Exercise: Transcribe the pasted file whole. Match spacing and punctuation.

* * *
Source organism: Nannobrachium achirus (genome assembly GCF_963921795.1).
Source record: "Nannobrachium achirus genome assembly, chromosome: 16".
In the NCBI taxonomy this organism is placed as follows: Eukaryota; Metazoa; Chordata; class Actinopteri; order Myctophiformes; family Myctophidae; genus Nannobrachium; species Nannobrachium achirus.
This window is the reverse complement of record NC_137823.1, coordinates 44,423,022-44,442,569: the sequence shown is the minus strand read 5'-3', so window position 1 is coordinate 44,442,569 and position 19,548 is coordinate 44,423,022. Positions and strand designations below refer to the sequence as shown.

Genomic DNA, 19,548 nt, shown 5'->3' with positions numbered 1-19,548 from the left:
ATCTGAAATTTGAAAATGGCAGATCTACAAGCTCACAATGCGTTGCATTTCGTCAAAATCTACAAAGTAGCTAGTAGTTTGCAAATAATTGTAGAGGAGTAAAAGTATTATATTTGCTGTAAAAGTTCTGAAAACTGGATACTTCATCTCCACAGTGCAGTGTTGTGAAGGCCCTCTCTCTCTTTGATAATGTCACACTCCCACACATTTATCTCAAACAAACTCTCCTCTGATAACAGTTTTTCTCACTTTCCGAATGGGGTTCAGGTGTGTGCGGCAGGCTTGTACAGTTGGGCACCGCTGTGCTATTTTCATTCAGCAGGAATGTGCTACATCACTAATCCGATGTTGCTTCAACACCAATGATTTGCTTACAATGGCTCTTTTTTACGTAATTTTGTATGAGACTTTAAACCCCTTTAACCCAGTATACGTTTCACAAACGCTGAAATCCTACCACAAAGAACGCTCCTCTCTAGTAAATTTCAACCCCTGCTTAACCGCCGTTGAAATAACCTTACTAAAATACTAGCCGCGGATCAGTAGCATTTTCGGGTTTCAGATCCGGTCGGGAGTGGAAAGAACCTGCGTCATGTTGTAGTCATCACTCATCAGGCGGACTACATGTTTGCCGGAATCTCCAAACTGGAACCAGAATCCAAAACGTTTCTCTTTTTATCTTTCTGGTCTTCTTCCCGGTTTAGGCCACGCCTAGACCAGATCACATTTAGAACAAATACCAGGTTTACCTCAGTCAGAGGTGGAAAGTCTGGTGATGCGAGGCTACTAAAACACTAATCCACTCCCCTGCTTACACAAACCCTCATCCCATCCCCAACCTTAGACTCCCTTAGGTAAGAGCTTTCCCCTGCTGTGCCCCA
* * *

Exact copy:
Source organism: Nannobrachium achirus (genome assembly GCF_963921795.1).
Source record: "Nannobrachium achirus genome assembly, chromosome: 16".
In the NCBI taxonomy this organism is placed as follows: Eukaryota; Metazoa; Chordata; class Actinopteri; order Myctophiformes; family Myctophidae; genus Nannobrachium; species Nannobrachium achirus.
This window is the reverse complement of record NC_137823.1, coordinates 44,423,022-44,442,569: the sequence shown is the minus strand read 5'-3', so window position 1 is coordinate 44,442,569 and position 19,548 is coordinate 44,423,022. Positions and strand designations below refer to the sequence as shown.

Genomic DNA, 19,548 nt, shown 5'->3' with positions numbered 1-19,548 from the left:
ATCTGAAATTTGAAAATGGCAGATCTACAAGCTCACAATGCGTTGCATTTCGTCAAAATCTACAAAGTAGCTAGTAGTTTGCAAATAATTGTAGAGGAGTAAAAGTATTATATTTGCTGTAAAAGTTCTGAAAACTGGATACTTCATCTCCACAGTGCAGTGTTGTGAAGGCCCTCTCTCTCTTTGATAATGTCACACTCCCACACATTTATCTCAAACAAACTCTCCTCTGATAACAGTTTTTCTCACTTTCCGAATGGGGTTCAGGTGTGTGCGGCAGGCTTGTACAGTTGGGCACCGCTGTGCTATTTTCATTCAGCAGGAATGTGCTACATCACTAATCCGATGTTGCTTCAACACCAATGATTTGCTTACAATGGCTCTTTTTTACGTAATTTTGTATGAGACTTTAAACCCCTTTAACCCAGTATACGTTTCACAAACGCTGAAATCCTACCACAAAGAACGCTCCTCTCTAGTAAATTTCAACCCCTGCTTAACCGCCGTTGAAATAACCTTACTAAAATACTAGCCGCGGATCAGTAGCATTTTCGGGTTTCAGATCCGGTCGGGAGTGGAAAGAACCTGCGTCATGTTGTAGTCATCACTCATCAGGCGGACTACATGTTTGCCGGAATCTCCAAACTGGAACCAGAATCCAAAACGTTTCTCTTTTTATCTTTCTGGTCTTCTTCCCGGTTTAGGCCACGCCTAGACCAGATCACATTTAGAACAAATACCAGGTTTACCTCAGTCAGAGGTGGAAAGTCTGGTGATGCGAGGCTACTAAAACACTAATCCACTCCCCTGCTTACACAAACCCTCATCCCATCCCCAACCTTAGACTCCCTTAGGTAAGAGCTTTCCCCTGCTGTGCCCCA